The Arts as Ally, Advocate and Lifeline for Children with Learning Disabilities by Jenna Sherman, guest author
One in five children in the US have learning and attention issues, such as dyslexia and ADHD. According to Mimi Corcoran, President and CEO of National Center for Learning Disabilities, these children can achieve at high levels with the right support. Fortunately, opportunities for “the right support” can be just a paintbrush, dance shoe, or drum set away.
While the arts might not be a cure-all for all learning disabilities, they have provided countless children with a new path for learning, expression, and greater self-esteem. Researchers at Johns Hopkins University School of Education have shared that children showed more motivation, paid closer attention, and remembered what they learned more easily when the arts were integrated into their curriculum.
If you’re having difficulty finding a class that caters to your child’s abilities, consider teaching them yourself. You may discover that you have a knack for teaching, which could help other parents in your situation. Just remember that if you decide to give lessons professionally, you’ll need to take steps to properly register your business with the state, so it’s important you know how to start a business in Arizona. Our state has LLC guidelines in place that you’ll need to follow, so make sure you understand everything thoroughly before you decide to register as such. In addition, it’s important to write up a business plan. You can work with a professional or follow an online template to create yours.
Below are eight tips from Arizona Golden Rule Educational Experiences (AGREE) for helping your child with learning disabilities get involved with the arts:
- Expose your child to as many arts as possible. Give him the chance to sculpt something out of clay, rent a musical instrument, experiment with art supplies, or attend a puppet show. Which activities make him smile? Which ones simply frustrate him? Listen to your child and watch for clues regarding what makes his heart sing.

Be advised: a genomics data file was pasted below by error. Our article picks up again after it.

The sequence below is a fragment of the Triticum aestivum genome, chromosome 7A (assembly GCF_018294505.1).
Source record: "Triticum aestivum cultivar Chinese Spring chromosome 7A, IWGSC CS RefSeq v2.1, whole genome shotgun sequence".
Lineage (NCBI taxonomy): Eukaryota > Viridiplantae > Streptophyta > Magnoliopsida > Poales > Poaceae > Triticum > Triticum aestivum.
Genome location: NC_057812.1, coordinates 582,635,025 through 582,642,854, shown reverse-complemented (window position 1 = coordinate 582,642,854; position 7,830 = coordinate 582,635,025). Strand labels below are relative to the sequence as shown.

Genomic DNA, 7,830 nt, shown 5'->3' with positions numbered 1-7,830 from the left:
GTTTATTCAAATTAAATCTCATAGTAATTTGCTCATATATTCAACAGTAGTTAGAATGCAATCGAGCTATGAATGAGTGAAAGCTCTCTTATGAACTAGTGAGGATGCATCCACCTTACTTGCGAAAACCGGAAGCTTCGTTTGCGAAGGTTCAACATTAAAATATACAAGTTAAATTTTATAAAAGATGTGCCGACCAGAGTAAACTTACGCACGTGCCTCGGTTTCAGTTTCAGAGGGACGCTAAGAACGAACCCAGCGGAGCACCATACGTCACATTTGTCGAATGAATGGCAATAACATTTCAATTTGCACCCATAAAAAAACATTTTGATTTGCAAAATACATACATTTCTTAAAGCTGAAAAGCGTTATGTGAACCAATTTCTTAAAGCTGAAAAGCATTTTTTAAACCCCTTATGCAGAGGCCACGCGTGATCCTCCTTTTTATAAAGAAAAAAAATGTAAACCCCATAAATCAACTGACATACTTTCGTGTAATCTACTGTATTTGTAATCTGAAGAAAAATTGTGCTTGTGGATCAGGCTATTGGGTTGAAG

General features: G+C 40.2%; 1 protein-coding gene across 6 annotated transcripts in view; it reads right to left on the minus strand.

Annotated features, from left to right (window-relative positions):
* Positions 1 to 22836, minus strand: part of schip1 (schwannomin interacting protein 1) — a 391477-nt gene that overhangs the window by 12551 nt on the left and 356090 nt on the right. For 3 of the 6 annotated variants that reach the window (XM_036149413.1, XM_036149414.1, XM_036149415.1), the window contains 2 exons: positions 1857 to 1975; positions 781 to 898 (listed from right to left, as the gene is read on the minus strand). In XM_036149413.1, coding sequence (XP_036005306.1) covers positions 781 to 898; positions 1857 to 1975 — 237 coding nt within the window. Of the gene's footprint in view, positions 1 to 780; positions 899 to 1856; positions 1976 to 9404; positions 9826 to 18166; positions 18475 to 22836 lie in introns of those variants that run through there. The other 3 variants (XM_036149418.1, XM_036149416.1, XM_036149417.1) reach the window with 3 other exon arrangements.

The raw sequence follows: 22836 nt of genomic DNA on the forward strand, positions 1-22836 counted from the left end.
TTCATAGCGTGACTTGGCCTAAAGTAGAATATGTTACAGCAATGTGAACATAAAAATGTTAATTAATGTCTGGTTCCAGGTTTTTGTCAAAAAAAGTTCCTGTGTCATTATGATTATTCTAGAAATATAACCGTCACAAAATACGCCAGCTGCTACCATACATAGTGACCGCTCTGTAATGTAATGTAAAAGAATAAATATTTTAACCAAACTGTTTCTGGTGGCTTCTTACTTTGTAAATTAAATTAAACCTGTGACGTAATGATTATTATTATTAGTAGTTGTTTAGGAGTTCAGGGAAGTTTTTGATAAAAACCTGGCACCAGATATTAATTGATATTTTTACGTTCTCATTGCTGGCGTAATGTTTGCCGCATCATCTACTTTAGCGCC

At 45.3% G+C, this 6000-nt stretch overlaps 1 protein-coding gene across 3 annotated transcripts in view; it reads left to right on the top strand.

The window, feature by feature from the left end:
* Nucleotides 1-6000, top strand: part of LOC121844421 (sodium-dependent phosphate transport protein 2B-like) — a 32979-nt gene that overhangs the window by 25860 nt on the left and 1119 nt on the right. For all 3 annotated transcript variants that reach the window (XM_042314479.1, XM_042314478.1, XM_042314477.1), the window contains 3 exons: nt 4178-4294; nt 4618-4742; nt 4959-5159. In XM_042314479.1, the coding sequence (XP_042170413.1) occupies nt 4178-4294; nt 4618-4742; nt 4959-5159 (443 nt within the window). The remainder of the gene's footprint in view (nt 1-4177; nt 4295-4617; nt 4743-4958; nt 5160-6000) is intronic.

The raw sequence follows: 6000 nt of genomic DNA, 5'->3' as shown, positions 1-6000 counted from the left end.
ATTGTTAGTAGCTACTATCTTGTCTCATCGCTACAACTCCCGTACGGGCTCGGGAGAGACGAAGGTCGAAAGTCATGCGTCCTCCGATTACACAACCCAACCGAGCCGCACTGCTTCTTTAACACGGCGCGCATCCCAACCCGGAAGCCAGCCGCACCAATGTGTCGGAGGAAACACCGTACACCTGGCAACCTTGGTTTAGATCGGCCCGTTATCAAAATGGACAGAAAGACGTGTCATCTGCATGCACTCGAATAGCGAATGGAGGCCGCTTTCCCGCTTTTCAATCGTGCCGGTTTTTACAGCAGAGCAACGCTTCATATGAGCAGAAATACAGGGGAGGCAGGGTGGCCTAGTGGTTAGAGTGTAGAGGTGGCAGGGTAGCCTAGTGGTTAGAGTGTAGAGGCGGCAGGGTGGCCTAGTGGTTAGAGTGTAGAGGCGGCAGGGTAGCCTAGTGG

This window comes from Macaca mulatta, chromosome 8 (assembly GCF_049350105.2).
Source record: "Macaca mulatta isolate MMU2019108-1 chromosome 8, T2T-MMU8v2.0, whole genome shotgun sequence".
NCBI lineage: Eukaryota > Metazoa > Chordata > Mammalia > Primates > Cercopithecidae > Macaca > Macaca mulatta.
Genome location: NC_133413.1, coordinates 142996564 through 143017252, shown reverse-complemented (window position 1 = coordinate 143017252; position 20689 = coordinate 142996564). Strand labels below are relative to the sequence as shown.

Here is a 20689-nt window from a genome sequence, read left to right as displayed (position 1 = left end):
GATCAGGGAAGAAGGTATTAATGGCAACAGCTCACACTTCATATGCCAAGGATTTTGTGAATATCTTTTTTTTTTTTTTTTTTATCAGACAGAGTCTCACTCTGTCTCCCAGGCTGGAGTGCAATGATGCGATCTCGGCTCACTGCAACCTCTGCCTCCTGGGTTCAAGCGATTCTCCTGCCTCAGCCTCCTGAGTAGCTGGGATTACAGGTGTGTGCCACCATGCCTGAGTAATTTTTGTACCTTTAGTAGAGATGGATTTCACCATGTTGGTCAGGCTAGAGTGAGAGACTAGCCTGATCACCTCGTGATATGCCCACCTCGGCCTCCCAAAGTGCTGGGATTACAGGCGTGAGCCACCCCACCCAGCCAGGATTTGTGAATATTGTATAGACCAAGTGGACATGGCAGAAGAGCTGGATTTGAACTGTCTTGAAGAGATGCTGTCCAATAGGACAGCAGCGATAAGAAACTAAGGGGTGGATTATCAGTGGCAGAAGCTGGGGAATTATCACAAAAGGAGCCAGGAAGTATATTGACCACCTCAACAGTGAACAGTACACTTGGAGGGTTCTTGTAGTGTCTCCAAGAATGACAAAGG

- Once you’ve identified a few avenues you’d like to explore, look for classes and programs after school, on weekends, and during vacations. Many community parks and recreation centers offer classes. Talk with other parents and research online.
- Acknowledge and encourage your child’s attempts. After being immersed in a school culture that values standardized testing, it’s easy for children with learning differences to feel less intelligent and less capable than their peers. The best gift you can give your child is allowing him to understand that being artistic is another way of being “smart.”
- Communicate with your child’s teacher. If he or she doesn’t understand how the arts can open up a new world of self-expression and self-worth for children, either educate her or look for a new teacher. You need to find a teacher that understands how artistic projects can help make your child’s thinking more visible to others, and how it can assist her memory and lead to more success in school.
- Help your child find a musical instrument with his “name” on it. Research abounds on the benefits of playing a musical instrument — from cognitive and sensory to social and emotional. It’s a priceless outlet for self-expression and socialization too. When it comes to choosing the best instrument for your child, you’ll want to consider the following:
- What is your child’s body type? If your child is quite small, the bassoon may not be your best bet.
- What is your child’s personality type? Playing percussion can be perfect for children who tend to be a little restless, and saxophones are very popular for children who are considered to be extroverts.
- What are your child’s abilities? For example, if your child has speech difficulties, woodwinds could be challenging because of the tongue coordination required to play them.
- What kind of music does your child like? If your child doesn’t like the sound a flute makes, why would he want to play one?
- Creative dance is particularly beneficial for children with learning disabilities, because it gives them a special way to express themselves and aids with body awareness. Play music every day at home and encourage your child to dance with you. Communicate that there are no “right” or “wrong” ways to express themselves in these dance sessions. For added fun, give your child some scarves or silk ribbons they can move with the music.
Many children who have great difficulty in academia excel in the arts. Your child who once struggled in school may find herself gainfully employed in the art industry. Your son who thought he could never accomplish anything in life may thrive as a dance instructor. Whether your child one day sings in Carnegie Hall or at your next family get-together, she will be experiencing the joy and self-realization of following her bliss. As a parent, is there any greater aspiration for your child than this? For more ideas on how to give your child an educational experience that inspires Gold Standard behavior, visit the Arizona Golden Rule Educational Experiences (AGREE) website, or contact us online for curriculum details or presentation requests